The 2012 Summer Paralympics, the fourteenth Summer Paralympic Games, and also more generally known as the London 2012 Paralympic Games, were a major international multi-sport event for the disabled governed by the International Paralympic Committee (IPC), that took place in London, UK, from 29 August to 9 September. These Paralympics were one of the largest multi-sport events ever to held in the United Kingdom after the 2012 Summer Olympics, and were the largest Paralympics ever: 4,302 athletes from 164 National Paralympic Committees participated.
The games marked the return of the Paralympic movement to its spiritual birthplace: in 1948, the British village of Stoke Mandeville first hosted the Stoke Mandeville Games, an athletics event for disabled British veterans of the Second World War held to coincide with the opening of the Summer Olympics in London. They were the first-ever organised sporting event for disabled athletes, and served as a precursor to the modern Paralympic Games. Stoke Mandeville also co-hosted the 1984 Summer Paralympics with Long Island, New York, after its original host, the University of Illinois at Urbana–Champaign, pulled out due to financial issues.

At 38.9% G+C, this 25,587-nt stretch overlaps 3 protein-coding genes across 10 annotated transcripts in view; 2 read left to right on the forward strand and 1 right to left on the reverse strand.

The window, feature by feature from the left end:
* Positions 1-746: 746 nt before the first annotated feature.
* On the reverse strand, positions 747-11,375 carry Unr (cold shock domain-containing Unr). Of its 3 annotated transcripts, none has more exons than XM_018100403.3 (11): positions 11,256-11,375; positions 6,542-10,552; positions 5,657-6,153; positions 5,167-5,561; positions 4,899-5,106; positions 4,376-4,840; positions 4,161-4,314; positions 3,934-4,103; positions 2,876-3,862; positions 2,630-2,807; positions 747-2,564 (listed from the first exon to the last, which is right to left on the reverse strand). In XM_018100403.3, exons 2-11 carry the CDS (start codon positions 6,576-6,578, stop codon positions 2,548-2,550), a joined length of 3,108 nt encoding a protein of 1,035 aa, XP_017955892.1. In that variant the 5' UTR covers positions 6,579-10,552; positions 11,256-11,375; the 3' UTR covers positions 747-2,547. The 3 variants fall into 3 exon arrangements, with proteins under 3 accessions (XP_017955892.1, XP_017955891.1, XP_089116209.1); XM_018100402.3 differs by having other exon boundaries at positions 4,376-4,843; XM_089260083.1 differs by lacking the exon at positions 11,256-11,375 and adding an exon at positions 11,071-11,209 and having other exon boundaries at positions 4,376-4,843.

Organisers expected the Games to be the first Paralympics to achieve mass-market appeal, fuelled by continued enthusiasm from the British public following the country's successful performance at the Summer Olympics, awareness of the United Kingdom's role in the history of the Paralympics, and growing media coverage of Paralympic sport. The games ultimately met these expectations, breaking records for ticket sales, heightening the profile of the Paralympics in relation to the Olympics, and prompting IPC president Philip Craven to declare them the "greatest Paralympic Games ever."
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